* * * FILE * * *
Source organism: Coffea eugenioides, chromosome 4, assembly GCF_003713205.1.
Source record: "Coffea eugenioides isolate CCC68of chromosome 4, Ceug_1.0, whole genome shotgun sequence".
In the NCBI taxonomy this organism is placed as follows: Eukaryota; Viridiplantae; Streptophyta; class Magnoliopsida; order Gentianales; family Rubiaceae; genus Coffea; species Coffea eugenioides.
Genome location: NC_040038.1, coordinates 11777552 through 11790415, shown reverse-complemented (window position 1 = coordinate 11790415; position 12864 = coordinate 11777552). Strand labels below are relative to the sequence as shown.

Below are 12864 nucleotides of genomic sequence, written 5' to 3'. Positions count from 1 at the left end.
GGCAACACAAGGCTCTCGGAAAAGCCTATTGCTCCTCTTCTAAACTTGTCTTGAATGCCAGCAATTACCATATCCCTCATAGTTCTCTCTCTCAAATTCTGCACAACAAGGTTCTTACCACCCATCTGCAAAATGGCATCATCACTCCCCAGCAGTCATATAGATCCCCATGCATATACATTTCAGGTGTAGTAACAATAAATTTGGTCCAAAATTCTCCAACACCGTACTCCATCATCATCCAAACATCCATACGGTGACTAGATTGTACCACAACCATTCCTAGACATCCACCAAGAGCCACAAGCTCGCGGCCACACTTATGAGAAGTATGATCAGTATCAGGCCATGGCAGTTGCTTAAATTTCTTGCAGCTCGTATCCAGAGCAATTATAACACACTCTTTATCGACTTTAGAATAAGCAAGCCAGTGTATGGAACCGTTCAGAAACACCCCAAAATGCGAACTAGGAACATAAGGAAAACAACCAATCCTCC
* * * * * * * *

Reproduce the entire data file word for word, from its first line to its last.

Source organism: Coffea eugenioides, chromosome 4, assembly GCF_003713205.1.
Source record: "Coffea eugenioides isolate CCC68of chromosome 4, Ceug_1.0, whole genome shotgun sequence".
In the NCBI taxonomy this organism is placed as follows: Eukaryota; Viridiplantae; Streptophyta; class Magnoliopsida; order Gentianales; family Rubiaceae; genus Coffea; species Coffea eugenioides.
Genome location: NC_040038.1, coordinates 11777552 through 11790415, shown reverse-complemented (window position 1 = coordinate 11790415; position 12864 = coordinate 11777552). Strand labels below are relative to the sequence as shown.

Below are 12864 nucleotides of genomic sequence, written 5' to 3'. Positions count from 1 at the left end.
GGCAACACAAGGCTCTCGGAAAAGCCTATTGCTCCTCTTCTAAACTTGTCTTGAATGCCAGCAATTACCATATCCCTCATAGTTCTCTCTCTCAAATTCTGCACAACAAGGTTCTTACCACCCATCTGCAAAATGGCATCATCACTCCCCAGCAGTCATATAGATCCCCATGCATATACATTTCAGGTGTAGTAACAATAAATTTGGTCCAAAATTCTCCAACACCGTACTCCATCATCATCCAAACATCCATACGGTGACTAGATTGTACCACAACCATTCCTAGACATCCACCAAGAGCCACAAGCTCGCGGCCACACTTATGAGAAGTATGATCAGTATCAGGCCATGGCAGTTGCTTAAATTTCTTGCAGCTCGTATCCAGAGCAATTATAACACACTCTTTATCGACTTTAGAATAAGCAAGCCAGTGTATGGAACCGTTCAGAAACACCCCAAAATGCGAACTAGGAACATAAGGAAAACAACCAATCCTCC